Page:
For millions of years the distribution of the world's biota has been restricted by oceans and other natural barriers. During the last 100 yr, human activities, especially international travel and trade, have circumvented these barriers, and species are invading new continents at an increasing rate. Biological invasions of insect, plant, and fungal pest species often cause substantial disturbance to forest ecosystems as well as severe socioeconomic impacts. The invasion process is composed of three phases: arrival, establishment, and spread. Arrival occurs when a species is initially transported to the new area (e.g., transportation to a new continent). Establishment is essentially the opposite of extinction; it is the process by which a population becomes abundant enough to prevent extinction. Spread is the process by which a species expands its range into adjoining uninfested areas. Management of pest invasions focuses on preventing arrival, establishment, or spread. We present case histories that illustrate the invasion process via details of the arrival, spread, impact, and management of selected exotic forest pests. Biological invasions are probably the most significant environmental threat to the maintenance of natural forest ecosystems in North America and elsewhere. The magnitude of this problem necessitates increased efforts to reduce the incidence and impacts of pest invasions. For. Sci. Monogr. 30:1-49.
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Document Type: Journal Article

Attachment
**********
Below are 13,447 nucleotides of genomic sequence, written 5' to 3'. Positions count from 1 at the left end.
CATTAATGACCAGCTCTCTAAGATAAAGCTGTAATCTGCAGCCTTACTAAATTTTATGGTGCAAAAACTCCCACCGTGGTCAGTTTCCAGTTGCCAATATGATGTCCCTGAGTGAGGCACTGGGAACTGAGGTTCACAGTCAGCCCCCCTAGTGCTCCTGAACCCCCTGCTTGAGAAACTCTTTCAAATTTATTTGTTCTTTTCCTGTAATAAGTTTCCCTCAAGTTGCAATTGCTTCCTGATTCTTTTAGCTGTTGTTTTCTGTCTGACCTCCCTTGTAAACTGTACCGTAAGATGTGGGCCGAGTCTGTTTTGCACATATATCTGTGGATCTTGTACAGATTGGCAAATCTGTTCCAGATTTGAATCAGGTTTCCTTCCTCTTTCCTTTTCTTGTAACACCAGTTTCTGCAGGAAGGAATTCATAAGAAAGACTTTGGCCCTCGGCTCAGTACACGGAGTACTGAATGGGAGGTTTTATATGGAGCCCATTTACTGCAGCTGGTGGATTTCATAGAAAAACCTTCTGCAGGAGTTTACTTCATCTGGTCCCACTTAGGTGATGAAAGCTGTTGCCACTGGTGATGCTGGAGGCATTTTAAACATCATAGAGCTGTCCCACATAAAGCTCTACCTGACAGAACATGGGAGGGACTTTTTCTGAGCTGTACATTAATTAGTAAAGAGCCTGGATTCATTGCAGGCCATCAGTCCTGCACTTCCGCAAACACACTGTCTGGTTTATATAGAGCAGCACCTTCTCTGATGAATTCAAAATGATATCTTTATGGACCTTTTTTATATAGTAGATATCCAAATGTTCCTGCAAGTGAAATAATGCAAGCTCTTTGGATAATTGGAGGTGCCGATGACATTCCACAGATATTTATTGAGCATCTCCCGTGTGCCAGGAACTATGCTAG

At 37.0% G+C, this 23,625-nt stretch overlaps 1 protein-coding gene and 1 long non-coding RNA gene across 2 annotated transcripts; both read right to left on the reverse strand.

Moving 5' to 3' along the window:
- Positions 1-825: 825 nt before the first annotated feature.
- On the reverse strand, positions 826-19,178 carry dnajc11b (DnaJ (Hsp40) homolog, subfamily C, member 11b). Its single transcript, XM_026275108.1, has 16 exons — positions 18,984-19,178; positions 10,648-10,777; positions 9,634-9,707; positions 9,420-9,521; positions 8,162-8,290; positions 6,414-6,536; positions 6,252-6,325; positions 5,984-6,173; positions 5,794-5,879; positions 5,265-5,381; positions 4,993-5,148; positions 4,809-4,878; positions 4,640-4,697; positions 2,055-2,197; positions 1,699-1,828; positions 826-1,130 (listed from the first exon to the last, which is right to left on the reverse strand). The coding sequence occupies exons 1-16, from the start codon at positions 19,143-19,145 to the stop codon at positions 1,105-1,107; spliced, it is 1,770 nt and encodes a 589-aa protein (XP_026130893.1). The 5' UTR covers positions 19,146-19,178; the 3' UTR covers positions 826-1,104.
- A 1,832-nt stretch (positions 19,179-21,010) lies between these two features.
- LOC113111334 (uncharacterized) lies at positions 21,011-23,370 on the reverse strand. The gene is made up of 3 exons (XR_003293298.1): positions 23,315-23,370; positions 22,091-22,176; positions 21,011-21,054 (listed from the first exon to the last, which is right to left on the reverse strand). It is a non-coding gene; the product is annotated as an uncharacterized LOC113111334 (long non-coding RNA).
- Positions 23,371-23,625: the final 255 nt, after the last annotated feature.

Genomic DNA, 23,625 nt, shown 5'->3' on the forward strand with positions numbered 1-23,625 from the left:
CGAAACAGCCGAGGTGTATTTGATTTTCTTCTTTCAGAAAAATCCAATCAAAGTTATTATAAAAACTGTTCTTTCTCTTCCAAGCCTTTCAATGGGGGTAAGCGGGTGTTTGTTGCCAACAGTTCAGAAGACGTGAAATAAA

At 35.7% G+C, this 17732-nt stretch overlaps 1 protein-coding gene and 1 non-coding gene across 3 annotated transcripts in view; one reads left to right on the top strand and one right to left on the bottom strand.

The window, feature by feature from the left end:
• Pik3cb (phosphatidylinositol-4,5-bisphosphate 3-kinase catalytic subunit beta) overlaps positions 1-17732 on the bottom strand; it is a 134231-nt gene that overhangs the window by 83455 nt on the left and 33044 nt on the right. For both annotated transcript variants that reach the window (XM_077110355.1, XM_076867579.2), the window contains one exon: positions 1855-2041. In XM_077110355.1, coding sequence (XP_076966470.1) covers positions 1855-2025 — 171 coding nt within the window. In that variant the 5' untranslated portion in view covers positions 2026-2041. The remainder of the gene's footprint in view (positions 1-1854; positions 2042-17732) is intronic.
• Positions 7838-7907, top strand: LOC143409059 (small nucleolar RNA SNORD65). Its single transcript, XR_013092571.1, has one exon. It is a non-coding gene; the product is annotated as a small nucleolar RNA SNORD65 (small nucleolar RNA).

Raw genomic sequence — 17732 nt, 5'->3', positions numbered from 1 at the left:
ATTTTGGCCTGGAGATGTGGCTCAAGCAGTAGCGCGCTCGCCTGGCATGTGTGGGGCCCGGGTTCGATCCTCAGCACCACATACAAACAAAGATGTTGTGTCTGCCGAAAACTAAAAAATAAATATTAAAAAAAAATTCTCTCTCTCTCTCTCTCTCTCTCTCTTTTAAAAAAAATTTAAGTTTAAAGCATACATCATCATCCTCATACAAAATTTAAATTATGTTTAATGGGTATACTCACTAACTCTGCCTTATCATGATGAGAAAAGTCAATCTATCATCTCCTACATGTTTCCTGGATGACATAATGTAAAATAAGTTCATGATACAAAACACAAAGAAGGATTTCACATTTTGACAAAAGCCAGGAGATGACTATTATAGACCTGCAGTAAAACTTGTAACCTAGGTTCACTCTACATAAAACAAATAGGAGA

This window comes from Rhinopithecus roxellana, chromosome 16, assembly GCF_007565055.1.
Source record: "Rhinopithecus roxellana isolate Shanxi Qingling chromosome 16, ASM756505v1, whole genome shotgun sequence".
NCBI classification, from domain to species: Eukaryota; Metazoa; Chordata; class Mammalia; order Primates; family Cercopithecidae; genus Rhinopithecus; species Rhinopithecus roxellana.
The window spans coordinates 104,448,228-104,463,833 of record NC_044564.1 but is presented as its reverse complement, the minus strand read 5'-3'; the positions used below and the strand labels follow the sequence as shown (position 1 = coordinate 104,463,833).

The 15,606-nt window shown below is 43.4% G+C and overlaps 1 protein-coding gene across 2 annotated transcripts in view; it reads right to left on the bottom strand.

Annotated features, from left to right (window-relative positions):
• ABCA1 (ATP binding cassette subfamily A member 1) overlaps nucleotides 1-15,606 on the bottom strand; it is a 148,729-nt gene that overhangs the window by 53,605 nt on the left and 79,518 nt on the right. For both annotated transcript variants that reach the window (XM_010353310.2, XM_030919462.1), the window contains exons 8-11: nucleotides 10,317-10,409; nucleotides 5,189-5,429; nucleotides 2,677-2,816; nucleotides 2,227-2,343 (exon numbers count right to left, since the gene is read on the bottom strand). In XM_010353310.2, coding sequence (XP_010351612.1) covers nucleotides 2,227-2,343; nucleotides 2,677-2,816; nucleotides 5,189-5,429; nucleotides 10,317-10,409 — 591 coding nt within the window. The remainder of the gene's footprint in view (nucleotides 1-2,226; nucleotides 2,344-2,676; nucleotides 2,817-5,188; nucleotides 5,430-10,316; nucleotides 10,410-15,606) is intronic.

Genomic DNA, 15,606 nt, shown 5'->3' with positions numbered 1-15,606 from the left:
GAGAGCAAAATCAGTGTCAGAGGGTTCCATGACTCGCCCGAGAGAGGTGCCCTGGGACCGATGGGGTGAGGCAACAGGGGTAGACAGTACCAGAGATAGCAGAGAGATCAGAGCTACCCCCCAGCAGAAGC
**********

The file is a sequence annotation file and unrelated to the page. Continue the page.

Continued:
USDA Forest Service Northeastern Forest Experiment Station, 180 Canfield St., Morgantown, WV 26505
Division of Plant Sciences, West Virginia University, Morgantown, WV 26506
Department of Foresty, University of Vermont, Bington, VT 05405
USDA-APHIS Otis Methods Development Center, Bldg. 1398, Otis ANGB, MA 02542
Publication date: 1995-05-01
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is a peer-reviewed journal publishing fundamental and applied research that explores all aspects of natural and social sciences as they apply to the function and management of the forested ecosystems of the world. Topics include silviculture, forest management, biometrics, economics, entomology & pathology, fire & fuels management, forest ecology, genetics & tree improvement, geospatial technologies, harvesting & utilization, landscape ecology, operations research, forest policy, physiology, recreation, social sciences, soils & hydrology, and wildlife management. Forest Science is published bimonthly in February, April, June, August, October, and December.
2016 Impact Factor: 1.782 (Rank 17/64 in forestry)Average time from submission to first decision:
June 1, 2016 to Feb. 28, 2017 Also published by SAF: Journal of Forestry Other SAF Publications
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